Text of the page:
THE TUBERCULOSIS BURDEN

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The health authorities could do more to contain the scourge

Tuberculosis still constitutes a major public health problem in Nigeria. A new report by the National Tuberculosis and Leprosy Control Programme has simply confirmed that the country has not made any progress in tackling the infectious but curable disease. The report ranked the country fourth with the highest cases of TB in the world, the same position it held in the World Health Organisation (WHO) 2016 “Global Tuberculosis Report.” Nigeria was ranked first in Africa and only came behind India, Indonesia and China in the total TB burden. The new report also said some 80 per cent of TB cases were undetected while some 1.5 million people died from TB annually.

The WHO 10-year strategy (2006-2015) to cut down the burden of TB in the world worked elsewhere as it reportedly saved some 37 million lives while some countries halved the prevalence of the disease. But in Nigeria, the reverse was the case. According to the National TB and Leprosy Control Programme (NTBLCP), over 600,000 new cases of tuberculosis occurred in Nigeria from a global report conducted in 2014. It is even more worrying because substantial numbers of the people infected in the country were unreported or undiagnosed, most of them women and children in neighbourhoods where poor ventilation and squalor abet the spread of the disease. “If you do not reach those women and children infected”, said Dr. Rui Gama Vaz, WHO representative in Nigeria “they will continue to spread TB in their communities.”

Tuberculosis, better known as TB, is perhaps the single leading cause of death from any infectious agent. It is caused by a bacterium which most commonly affects the lungs and transmitted from person to person through air droplets. TB affects all species of vertebrates and though control measures had reportedly limited the spread through animals, they (particularly cattle) still constitute a significant source of risk in countries like Nigeria where meat and milk inspection by health officials are often overlooked. Globally, TB was one of the top causes of death in 2015, responsible for more deaths than HIV and malaria.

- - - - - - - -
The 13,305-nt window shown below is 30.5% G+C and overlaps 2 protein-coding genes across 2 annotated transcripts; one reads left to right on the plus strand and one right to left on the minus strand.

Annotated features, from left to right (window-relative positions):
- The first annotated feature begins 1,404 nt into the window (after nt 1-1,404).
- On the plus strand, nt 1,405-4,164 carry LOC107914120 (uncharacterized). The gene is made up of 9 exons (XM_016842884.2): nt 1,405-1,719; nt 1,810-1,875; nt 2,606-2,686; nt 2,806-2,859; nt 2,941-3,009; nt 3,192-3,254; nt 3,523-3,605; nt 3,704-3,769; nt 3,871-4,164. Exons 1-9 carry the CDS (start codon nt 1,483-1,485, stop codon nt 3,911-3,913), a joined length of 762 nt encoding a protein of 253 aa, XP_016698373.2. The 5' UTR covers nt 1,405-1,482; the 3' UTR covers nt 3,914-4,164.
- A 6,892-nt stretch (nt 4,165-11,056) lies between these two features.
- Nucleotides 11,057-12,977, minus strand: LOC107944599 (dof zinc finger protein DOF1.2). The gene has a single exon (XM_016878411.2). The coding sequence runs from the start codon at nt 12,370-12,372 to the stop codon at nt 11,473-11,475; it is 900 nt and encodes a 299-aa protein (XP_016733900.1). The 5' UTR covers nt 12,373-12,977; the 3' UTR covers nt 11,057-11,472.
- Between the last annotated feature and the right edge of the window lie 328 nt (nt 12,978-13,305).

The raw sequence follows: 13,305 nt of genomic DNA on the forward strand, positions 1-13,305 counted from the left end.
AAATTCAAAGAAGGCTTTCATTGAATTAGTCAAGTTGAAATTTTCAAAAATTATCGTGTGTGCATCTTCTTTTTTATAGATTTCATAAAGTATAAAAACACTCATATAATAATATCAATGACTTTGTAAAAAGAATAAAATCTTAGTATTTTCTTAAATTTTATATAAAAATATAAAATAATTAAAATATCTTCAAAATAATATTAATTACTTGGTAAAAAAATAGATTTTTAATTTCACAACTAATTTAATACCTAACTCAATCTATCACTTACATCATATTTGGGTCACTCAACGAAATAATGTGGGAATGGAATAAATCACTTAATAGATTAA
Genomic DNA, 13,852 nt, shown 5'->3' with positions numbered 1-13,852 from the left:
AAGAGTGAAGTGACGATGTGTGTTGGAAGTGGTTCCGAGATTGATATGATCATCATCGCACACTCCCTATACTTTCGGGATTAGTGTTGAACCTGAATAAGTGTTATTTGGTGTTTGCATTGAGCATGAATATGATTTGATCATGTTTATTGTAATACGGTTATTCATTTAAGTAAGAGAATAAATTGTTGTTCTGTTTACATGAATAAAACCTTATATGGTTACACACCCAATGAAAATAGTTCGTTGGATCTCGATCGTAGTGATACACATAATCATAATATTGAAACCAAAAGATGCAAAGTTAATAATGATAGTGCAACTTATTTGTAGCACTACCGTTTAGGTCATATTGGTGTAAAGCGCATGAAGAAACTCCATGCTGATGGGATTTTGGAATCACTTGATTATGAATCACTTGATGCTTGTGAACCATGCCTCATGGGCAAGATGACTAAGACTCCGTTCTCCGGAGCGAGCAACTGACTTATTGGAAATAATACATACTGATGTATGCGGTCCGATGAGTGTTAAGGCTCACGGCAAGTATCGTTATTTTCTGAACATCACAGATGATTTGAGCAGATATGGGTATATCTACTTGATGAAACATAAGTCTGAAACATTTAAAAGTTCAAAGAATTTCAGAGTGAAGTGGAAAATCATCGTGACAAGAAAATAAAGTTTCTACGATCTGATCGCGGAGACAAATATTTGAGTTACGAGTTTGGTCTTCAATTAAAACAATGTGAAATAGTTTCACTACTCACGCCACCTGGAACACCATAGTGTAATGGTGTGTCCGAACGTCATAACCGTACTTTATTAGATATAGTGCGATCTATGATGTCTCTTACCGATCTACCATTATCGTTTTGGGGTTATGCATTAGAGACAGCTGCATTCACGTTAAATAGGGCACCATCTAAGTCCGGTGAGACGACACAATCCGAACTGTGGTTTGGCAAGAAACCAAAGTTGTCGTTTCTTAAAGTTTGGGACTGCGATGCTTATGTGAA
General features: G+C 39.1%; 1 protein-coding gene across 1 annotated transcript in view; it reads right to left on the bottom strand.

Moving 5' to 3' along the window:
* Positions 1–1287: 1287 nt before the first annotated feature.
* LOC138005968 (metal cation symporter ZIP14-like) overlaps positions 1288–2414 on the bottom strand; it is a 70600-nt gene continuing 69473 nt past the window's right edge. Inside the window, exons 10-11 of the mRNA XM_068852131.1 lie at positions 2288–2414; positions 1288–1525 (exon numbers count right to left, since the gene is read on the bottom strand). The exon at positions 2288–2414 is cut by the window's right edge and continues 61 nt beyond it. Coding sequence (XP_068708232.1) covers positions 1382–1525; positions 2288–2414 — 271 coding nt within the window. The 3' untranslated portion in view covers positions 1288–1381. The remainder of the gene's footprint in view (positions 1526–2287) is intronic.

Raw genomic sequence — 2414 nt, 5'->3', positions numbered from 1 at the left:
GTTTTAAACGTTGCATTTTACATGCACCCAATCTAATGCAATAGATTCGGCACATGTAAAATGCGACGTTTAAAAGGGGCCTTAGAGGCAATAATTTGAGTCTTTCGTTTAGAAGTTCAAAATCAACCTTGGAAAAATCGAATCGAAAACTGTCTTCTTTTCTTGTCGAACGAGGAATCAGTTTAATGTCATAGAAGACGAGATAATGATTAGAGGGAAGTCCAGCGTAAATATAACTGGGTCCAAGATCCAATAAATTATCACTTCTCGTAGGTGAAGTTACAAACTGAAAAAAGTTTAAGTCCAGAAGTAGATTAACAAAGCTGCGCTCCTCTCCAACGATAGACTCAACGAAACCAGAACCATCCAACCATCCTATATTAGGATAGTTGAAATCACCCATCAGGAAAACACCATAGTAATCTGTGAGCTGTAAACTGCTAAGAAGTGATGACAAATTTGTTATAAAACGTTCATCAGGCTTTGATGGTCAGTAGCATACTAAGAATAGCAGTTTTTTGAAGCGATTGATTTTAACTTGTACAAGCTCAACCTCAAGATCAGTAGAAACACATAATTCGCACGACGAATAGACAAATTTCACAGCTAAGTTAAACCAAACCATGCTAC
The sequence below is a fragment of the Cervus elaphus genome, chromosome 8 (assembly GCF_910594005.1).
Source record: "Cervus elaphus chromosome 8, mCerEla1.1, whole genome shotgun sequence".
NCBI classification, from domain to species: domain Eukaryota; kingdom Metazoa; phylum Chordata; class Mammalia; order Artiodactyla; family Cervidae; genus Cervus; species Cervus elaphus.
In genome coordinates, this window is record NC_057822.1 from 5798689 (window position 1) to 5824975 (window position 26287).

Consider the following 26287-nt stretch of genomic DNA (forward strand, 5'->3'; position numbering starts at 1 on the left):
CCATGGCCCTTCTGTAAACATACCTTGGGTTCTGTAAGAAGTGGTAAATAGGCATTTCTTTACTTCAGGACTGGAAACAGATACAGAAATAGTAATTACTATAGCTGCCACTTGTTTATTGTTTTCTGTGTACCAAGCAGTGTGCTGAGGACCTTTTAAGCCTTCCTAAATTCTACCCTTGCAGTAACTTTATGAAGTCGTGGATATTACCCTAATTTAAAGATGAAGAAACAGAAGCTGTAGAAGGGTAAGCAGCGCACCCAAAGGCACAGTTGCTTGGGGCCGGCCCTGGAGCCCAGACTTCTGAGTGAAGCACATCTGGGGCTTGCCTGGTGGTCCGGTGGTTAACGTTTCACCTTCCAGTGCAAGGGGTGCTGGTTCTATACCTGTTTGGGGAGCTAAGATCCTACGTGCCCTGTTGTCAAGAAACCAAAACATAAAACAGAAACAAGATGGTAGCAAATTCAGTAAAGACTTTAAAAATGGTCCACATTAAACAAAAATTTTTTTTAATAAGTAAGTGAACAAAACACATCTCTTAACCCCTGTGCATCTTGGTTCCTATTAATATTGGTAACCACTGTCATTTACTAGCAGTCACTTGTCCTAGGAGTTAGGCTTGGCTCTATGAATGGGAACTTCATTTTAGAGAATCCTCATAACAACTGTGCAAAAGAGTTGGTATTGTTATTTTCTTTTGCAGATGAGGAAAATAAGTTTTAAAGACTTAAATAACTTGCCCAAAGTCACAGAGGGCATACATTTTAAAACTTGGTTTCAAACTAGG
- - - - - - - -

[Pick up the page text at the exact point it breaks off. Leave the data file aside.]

However, tuberculosis is a curable disease. But that is dependent on early detection and correct diagnosis aided with proper treatment. Many patients afflicted with TB do not complete the TB therapy and even worse, many do not make themselves available for treatment. Failure to complete the treatment and the mismanagement of drugs had led to the death of many patients and an increase in variants of the disease that are drug-resistant. Indeed, Dr. Adebola Lawanson, National Coodinator of NTBLCPO said that the burden of the disease was often complicated by the drug-resistant TB, the Human Immune Virus and the Acquired Immune Deficiency Syndrome.

Ironically, current efforts are not enough to find, treat and cure people suffering from the ailment even though treatment centres for drug-resistant TB have grown from one in 2010 to 12 in 2014. Some 15 states are said to have initiated treatment of drug-resistant TB patients in their communities. Dr. Gabriel Akang, former National Coordinator, NTBLCP said the directly observed treatment short course (DOTS) services are currently provided in about 6000 health facilities in the country, and diagnosis in 1515 microscopy laboratories. DOTS is said to be an efficient and cost effective strategy that consists of physically observing patients as they take the TB medications to ensure treatment compliance.

Unfortunately, all these still fall short of what is expected to contain the epidemic. “We face an uphill battle to reach the global targets for tuberculosis,” said Dr Margaret Chan, WHO Director General. “There must be a massive scale-up of efforts, or countries will continue to run behind this deadly epidemic and these ambitious goals will be missed.”

What this means is that the relevant agencies have to put in more effort to achieve the global target of 90 per cent reduction in TB deaths and an 80 per cent reduction in TB cases by 2030. It is, no doubt, an uphill task.